The commandments of fantasy football
It’s so close.
Thankfully, the drab summer days of watching baseball are coming to an end and America’s No. 1 sport, football, is gearing up. Ah, I can almost hear that beautiful thud as pigskin prepares to meet foot in slightly more than a week.
Nothing defines or encapsulates our country’s desire for athletic competition like pro football. Guys love it. Girls love it. Even grandmothers love it. And with baseball scheduled to shoot itself in the foot (make that both feet) at the end of this week, football can clearly make a case for the moniker America’s Pastime.
No one supports their teams the way football fans do (soccer hooligans notwithstanding), but perhaps an even better way to enhance the NFL season is to join a fantasy football league.
Fantasy football’s popularity has skyrocketed in the past few years. Partly because of the fun involved in playing against and talking trash with other owners (I suffered through an entire year of ridicule from my girlfriend after she beat me last year), but mostly because it gives fans an even better excuse to pay attention to each and every game. In fact, many of my friends are in two or more leagues.
With the season starting next Thursday, most leagues will conduct their draft sometime this weekend. Draft day is clearly the most crucial part of the season, and I have laid down some tips to help you get the most out of your selections.
Have a strategy – Map out a formula you want to follow in your draft and stick to it. If you place more emphasis on getting a top running back as opposed to a top quarterback, do so, providing you have your eye on an attainable quarterback in later rounds. Make a wish list of players, based on your personal strategy
Don’t draft with your heart – In my initial season of fantasy football in 1995, I made the mistake of taking players all from my favorite NFL team. The Philadelphia Eagles were horrible that year, and I wound up with a goose egg in the win column at the end of the fantasy season.
Guard your information – “No. 3, never trust nobody.” That line from the greatest MC who ever lived, Biggie Smalls, in “The Ten Crack Commandments,” will save you heartache and keep you from potentially mauling the person drafting ahead of you in a fit of rage.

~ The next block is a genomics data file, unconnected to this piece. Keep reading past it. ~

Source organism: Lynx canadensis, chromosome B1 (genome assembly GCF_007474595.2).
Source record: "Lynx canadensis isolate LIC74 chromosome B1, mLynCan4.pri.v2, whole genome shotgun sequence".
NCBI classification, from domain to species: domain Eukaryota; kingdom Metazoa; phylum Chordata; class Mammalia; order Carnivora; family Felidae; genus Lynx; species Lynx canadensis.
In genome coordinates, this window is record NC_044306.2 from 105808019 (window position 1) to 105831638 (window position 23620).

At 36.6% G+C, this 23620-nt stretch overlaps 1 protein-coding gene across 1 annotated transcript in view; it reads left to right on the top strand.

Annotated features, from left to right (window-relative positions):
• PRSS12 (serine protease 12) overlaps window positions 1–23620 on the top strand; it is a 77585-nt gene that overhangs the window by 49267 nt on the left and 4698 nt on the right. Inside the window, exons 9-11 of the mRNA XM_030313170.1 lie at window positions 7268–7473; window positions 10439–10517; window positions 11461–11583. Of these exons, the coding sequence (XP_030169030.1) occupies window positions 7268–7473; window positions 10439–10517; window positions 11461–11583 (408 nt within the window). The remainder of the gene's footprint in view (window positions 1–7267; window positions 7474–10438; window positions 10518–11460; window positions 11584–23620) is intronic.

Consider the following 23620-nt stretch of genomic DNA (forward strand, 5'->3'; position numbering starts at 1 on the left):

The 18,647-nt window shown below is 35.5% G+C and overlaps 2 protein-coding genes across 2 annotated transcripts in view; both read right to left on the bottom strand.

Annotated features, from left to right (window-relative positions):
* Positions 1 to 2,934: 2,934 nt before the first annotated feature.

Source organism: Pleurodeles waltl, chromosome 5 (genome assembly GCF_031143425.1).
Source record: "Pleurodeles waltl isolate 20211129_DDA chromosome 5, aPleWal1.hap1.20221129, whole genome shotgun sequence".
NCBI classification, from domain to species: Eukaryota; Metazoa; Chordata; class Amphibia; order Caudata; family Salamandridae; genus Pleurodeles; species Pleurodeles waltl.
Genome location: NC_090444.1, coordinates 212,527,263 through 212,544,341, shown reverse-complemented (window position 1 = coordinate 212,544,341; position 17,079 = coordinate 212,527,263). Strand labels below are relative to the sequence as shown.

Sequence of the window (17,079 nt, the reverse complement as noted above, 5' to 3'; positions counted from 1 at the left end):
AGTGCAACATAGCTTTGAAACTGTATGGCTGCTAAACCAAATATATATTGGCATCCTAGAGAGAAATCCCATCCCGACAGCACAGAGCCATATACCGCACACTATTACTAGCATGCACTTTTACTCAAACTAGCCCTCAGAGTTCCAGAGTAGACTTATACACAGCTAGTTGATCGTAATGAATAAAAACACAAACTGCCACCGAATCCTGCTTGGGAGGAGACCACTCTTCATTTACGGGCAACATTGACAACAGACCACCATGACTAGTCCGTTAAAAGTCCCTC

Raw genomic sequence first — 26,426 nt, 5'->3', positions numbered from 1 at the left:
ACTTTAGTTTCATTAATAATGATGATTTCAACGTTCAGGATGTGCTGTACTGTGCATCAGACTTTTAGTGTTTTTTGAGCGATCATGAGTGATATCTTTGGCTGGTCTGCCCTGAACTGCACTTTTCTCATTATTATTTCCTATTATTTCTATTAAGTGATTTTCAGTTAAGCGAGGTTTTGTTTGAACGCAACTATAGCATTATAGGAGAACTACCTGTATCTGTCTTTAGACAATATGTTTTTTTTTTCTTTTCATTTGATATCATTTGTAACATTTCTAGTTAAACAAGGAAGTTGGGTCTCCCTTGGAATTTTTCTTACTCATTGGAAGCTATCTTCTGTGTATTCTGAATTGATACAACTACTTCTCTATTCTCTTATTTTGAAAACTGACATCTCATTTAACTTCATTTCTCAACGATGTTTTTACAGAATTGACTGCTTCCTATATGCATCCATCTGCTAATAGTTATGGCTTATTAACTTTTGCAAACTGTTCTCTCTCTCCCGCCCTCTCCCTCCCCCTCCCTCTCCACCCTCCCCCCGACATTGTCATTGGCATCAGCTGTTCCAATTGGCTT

If you were telling him what a breakout season Chris Chambers will have this season before the draft started and he nabs him just before you can, you’ll spend the rest of the afternoon wiping the egg from your face.
Do your homework – As far as importance, this might be paramount to your success. Go into the draft without doing research, and you can kiss your entrance fee and dignity goodbye. After the disaster of my inaugural season, I studied feverishly and proceeded to finish second, first, first and third in the next four years.
However, my arrogant nature led me to believe I could win the last two drafts on general football knowledge alone. The result: two straight years of missing the playoffs and the aforementioned crushing defeat to my better half.
Do your homework … better than the next owner – Having stated the necessity for research, one up your competition by going on-line to get the latest news around the league.
There are a multitude of free Web sites that offer useful information regarding everything from injuries to depth charts to how many times Santana Moss blew his nose last week.
If you want to invest a little extra cash, subscribe to an on-line Web site (i.e. ). Most fantasy football magazines on the newsstand were printed in mid-May, so the information is outdated. Stay one step ahead of your other owners with these sites.
Don’t throw away picks – For anyone who has done a league of at least 12 teams, you know the draft takes about four hours. Keeping this amount of people in one spot for that long, regardless of beer consumption, leads to irritability and impatience to get the draft done.
Hence, many owners will just waste their final picks on names to fill their rosters. This is a mistake. Use the later round picks to snatch up backups (in case the player starting in front of them gets injured) or lesser know commodities you think have a chance to breakout.
Value each pick – Along the same lines of the last tip but follow the logic. Just because you are really high on Antwan Randle-El, don’t waste a second-round pick on him. Gauge how low in the draft Randle-El will fall and try to get him in the mid-to-late rounds, using that second-round choice for a more proven and valuable commodity.
Pay attention to other owners. Listen closely, because other owners might not adhere to tip No. 3 and let you onto valuable information.
Also keep track of who other owners select. The draft order goes from 1-12, then 12-1 and so on, so if you’re drafting No. 10 in a 12-team league and Nos. 11 and 12 already have a tight end and need a running back, but you have a RB but need a TE, choose wisely.
If you are torn between Alge Crumpler and Michael Pittman, take Pittman because the two owners proceeding you already have a TE and are in need of RBs. This way, you’ll screw them over and still probably get Crumpler five picks later.